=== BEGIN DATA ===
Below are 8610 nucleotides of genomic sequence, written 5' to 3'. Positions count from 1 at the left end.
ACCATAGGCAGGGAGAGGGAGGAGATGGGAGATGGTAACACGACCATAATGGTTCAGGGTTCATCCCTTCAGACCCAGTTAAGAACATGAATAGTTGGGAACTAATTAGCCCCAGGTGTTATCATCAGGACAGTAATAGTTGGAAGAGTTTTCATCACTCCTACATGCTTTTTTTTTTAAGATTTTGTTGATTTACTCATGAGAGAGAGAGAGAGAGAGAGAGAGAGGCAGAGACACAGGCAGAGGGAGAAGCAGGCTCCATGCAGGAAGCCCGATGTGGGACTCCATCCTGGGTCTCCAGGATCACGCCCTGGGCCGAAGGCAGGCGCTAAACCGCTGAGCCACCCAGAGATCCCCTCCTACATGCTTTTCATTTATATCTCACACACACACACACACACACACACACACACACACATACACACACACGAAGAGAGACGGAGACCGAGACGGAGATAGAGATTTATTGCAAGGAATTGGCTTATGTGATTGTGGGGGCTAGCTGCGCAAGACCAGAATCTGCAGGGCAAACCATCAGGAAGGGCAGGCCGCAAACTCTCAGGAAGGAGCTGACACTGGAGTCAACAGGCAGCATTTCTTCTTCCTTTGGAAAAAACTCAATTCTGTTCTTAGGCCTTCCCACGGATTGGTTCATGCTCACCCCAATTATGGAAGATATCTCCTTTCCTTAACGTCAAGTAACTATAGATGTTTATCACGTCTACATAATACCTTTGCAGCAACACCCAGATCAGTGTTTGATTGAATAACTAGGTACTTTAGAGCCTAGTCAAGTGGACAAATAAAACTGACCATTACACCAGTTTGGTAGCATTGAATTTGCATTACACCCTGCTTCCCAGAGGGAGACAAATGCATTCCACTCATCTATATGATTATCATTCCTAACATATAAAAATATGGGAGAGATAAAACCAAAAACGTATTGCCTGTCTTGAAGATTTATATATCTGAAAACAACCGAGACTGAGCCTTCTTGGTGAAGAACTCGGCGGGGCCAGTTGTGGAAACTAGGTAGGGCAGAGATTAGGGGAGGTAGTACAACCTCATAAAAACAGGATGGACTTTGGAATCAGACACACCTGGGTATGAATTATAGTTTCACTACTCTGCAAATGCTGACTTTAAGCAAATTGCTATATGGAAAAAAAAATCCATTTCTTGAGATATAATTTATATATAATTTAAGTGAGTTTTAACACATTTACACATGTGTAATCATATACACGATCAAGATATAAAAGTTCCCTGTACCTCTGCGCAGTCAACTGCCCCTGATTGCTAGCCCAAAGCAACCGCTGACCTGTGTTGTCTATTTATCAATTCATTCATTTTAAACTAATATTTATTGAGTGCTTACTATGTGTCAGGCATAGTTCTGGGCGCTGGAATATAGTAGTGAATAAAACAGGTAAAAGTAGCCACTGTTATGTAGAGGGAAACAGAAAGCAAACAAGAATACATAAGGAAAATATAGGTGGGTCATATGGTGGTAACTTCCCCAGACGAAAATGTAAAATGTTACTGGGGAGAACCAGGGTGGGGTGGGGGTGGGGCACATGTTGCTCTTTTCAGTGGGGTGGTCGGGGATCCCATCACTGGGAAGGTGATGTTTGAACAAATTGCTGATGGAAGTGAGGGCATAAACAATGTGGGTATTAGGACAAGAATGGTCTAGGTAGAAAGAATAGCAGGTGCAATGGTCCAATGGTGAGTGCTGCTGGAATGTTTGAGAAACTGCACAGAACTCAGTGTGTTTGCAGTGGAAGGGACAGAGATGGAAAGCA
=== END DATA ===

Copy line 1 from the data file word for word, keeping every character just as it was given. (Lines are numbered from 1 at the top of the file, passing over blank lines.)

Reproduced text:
Below are 8610 nucleotides of genomic sequence, written 5' to 3'. Positions count from 1 at the left end.